• low cost: As computing platform we selected the Raspberry Pi single board linux device which is inexpensive and widely available worldwide. The LoRa capabilities are provided by two hardware additions: An eight channel module from ISMT that costs 200 euro or a single channel module from Uputronics that is only 26 euro. The WiFi radio is built-in, and the Ethernet port can be used for internet access or for connection to a local network.
  • low power: The Gateway must be always on to receive messages from any end-node, so it must be power frugal, specially in the receiving mode, which will be the predominant one. Since even where grid power is present we anticipate the probability of outages, we suggest the use of a rechargeable battery, supplemented by a photovoltaic panel where grid power is unavailable or intermittent.
    The end-nodes will be sleeping most of the time, so their battery will last very long, the exact duration depending on the consumption of the attached sensors and the frequency of transmissions.
  • expandable storage: Swapping the SD card for a higher capacity one allows the storage of extra data and content.
  • open source: Only open source software is used, so other researchers/organizations can replicate the design and expand it to meet specific needs.
  • Unlicensed bands: Communications is done on ISM bands, usable worldwide free of charge.

5. Architecture

The above requirements led us to the architecture shown in Figure 4.
The architecture encompasses two access modes: a local one (comprising the measurement layer, the link layer and the InterTrans interfaces) and a remote one (from the InterTrans interface to the application layer through the middleware and the backup layers). Between the lower part of the RadioCom interface and the MonitorServ interface, we have the core network which includes the link, middleware, and backup layers.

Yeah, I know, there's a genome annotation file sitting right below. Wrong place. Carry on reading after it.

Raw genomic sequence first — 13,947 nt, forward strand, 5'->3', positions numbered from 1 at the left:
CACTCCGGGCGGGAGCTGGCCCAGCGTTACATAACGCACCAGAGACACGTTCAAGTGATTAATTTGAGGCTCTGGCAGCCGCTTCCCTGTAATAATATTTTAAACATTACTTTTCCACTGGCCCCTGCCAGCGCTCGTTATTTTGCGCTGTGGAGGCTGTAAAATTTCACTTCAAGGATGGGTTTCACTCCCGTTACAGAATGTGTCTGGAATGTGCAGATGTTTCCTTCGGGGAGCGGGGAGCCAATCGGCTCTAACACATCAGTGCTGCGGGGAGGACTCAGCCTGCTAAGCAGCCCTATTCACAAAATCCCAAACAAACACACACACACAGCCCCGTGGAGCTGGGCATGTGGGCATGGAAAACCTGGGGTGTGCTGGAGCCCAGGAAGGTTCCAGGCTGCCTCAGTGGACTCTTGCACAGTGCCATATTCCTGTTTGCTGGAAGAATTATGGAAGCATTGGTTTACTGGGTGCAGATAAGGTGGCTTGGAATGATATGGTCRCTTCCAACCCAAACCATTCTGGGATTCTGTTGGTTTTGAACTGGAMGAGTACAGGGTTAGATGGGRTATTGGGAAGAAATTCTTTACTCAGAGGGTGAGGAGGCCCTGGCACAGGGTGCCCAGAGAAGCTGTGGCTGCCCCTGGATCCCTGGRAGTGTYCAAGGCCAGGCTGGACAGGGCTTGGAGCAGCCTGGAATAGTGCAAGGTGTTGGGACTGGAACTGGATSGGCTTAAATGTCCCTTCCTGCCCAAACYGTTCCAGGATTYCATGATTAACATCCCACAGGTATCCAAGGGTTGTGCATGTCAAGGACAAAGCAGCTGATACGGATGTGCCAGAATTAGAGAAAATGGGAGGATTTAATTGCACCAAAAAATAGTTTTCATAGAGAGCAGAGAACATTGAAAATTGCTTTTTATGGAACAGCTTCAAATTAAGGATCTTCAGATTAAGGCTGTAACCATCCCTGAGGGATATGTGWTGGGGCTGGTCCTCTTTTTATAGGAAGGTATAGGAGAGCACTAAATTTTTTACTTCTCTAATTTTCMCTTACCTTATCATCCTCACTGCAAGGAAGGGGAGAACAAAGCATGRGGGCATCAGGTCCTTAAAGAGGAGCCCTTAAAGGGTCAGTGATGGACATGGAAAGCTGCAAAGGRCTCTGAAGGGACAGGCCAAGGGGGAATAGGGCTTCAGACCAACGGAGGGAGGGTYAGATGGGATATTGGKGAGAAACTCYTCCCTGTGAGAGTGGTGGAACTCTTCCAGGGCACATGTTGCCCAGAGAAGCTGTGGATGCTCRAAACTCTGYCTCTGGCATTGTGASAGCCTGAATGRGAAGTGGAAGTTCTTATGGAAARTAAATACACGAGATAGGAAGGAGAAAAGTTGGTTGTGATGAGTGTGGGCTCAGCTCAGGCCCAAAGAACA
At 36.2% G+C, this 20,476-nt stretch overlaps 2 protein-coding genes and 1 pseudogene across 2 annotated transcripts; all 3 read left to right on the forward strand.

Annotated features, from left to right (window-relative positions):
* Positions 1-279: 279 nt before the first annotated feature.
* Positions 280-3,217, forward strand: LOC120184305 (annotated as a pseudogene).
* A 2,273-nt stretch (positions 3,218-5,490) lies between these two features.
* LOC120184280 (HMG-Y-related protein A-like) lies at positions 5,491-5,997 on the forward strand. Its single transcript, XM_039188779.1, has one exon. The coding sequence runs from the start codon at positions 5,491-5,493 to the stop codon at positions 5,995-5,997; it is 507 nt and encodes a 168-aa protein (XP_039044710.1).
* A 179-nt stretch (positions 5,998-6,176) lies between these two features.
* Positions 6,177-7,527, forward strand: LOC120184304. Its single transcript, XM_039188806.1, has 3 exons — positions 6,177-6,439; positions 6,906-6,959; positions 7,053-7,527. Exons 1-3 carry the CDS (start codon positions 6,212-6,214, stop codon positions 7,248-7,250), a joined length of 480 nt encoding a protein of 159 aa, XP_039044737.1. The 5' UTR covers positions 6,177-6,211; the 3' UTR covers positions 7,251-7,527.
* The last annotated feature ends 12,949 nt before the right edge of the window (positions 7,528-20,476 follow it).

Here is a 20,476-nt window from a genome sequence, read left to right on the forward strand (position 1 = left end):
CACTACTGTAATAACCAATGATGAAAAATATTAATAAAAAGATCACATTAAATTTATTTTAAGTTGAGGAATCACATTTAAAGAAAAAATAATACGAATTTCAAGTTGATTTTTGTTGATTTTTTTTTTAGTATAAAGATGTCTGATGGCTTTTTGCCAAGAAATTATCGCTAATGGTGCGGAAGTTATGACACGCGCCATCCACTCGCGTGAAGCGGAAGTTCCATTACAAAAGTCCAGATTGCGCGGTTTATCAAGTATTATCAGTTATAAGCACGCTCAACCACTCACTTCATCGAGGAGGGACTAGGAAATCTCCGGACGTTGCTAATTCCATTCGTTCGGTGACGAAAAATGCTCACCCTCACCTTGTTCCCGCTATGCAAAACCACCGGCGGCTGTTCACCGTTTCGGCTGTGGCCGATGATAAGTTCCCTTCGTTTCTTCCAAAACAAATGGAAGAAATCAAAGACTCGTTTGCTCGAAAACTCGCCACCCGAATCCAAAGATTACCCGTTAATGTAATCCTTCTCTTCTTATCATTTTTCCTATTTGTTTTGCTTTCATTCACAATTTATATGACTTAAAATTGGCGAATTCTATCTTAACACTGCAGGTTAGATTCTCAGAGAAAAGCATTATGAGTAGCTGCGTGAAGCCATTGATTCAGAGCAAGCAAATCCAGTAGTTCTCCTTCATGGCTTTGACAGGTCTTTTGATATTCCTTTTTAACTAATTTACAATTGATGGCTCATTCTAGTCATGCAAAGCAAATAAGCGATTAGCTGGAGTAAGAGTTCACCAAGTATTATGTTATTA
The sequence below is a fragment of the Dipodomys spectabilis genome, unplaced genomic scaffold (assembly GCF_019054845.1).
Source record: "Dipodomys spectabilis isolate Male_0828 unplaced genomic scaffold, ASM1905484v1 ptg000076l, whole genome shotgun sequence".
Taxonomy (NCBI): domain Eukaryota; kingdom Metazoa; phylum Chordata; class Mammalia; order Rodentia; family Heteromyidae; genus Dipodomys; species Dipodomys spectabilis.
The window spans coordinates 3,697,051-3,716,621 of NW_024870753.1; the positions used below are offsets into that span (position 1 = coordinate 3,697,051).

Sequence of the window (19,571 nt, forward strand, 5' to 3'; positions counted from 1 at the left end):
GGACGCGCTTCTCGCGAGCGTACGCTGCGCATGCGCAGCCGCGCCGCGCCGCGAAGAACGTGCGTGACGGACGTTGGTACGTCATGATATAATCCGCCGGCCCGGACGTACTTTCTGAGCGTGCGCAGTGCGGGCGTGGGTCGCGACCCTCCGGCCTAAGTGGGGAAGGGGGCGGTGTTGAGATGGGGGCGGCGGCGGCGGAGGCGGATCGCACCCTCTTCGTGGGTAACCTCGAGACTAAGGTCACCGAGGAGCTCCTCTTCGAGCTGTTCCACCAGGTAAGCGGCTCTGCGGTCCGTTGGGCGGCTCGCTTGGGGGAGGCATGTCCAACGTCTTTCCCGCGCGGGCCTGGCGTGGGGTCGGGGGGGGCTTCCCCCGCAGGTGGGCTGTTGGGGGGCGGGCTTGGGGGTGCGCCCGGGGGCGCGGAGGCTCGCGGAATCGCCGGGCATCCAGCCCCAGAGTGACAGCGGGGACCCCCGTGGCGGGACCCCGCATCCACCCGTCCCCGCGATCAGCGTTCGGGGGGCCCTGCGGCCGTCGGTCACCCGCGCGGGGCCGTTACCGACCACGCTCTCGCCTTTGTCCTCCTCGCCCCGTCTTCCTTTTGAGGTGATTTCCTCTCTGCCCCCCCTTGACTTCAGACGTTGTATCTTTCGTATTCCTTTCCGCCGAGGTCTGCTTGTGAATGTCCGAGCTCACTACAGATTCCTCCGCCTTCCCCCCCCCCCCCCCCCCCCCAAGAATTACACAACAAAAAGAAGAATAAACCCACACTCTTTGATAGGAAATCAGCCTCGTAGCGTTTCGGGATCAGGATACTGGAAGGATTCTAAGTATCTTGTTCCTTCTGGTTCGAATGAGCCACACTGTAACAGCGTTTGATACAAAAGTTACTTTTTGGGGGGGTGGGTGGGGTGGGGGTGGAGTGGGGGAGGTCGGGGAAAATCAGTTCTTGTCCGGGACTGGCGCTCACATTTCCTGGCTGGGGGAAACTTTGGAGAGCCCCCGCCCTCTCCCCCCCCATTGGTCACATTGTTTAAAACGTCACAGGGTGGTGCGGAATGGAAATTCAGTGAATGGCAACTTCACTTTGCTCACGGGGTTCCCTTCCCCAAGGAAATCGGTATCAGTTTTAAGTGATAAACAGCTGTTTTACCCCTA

On the left of Figure 4 we have the isolated network layer in which the microcomputer requests services from the link layer to accommodate demands from the application layer via its MonitorServ interface. The Link Layer also provides access to the TTN service layer and/or network layer of the local community. The measurement layer provides data collection services to the link layer (see Figure 5).

6. Proof of Concept

When several Base Stations which can communicate among themselves but do not have Internet access are deployed, the problem of data consistency arises. This can be solved by designating a Master Base Station to which all the other stations (now called slaves) must refer to disseminate any change of content. This will also support roaming of a mobile node as shown in Figure 6.
The Master acts as an authoritative data base and, through its LoRa-gateway bridge, centralizes the data coming from the slave base stations. Any change in a Slave station will reach the Master base station, which also provides coverage of its surrounding area.
The Slaves can choose to be their own Master or can join an existing one. They thus have the capability of managing their own data but can also contribute to a community network (LCN). A community can choose its coverage area and that of the roaming mobile nodes.
The architecture of Both Master and Slave base stations comprises the four parts shown in Figure 7: LoRaWAN Gateway (GW), Network and Application servers, TIG (Telegraph, Grafana, Influx) and WiFi Access Point with content server.
LoRaWAN is used to collect data from the end nodes and WiFi to communicate final users to the web server through the Access Point. The 8 channel Base Station is shown on the left of Figure 8 and the end-node on the right. In the middle is the single channel Base Station which constitutes the cheaper and less power consuming solution.
  • The LoRaWAN gateway acts as packet forwarder between the end nodes and the Network server, based on the open implementation proposed by Semtech, and built with a Raspberry Pi and additional hats. For the eight channel version, the concentrator hat is based on the SX1301 chip which allows listening simultaneously in eight different frequencies with several orthogonal spreading factors. The single channel gateway uses a cheaper hat based on the RFM96W RF module (see Figure 8).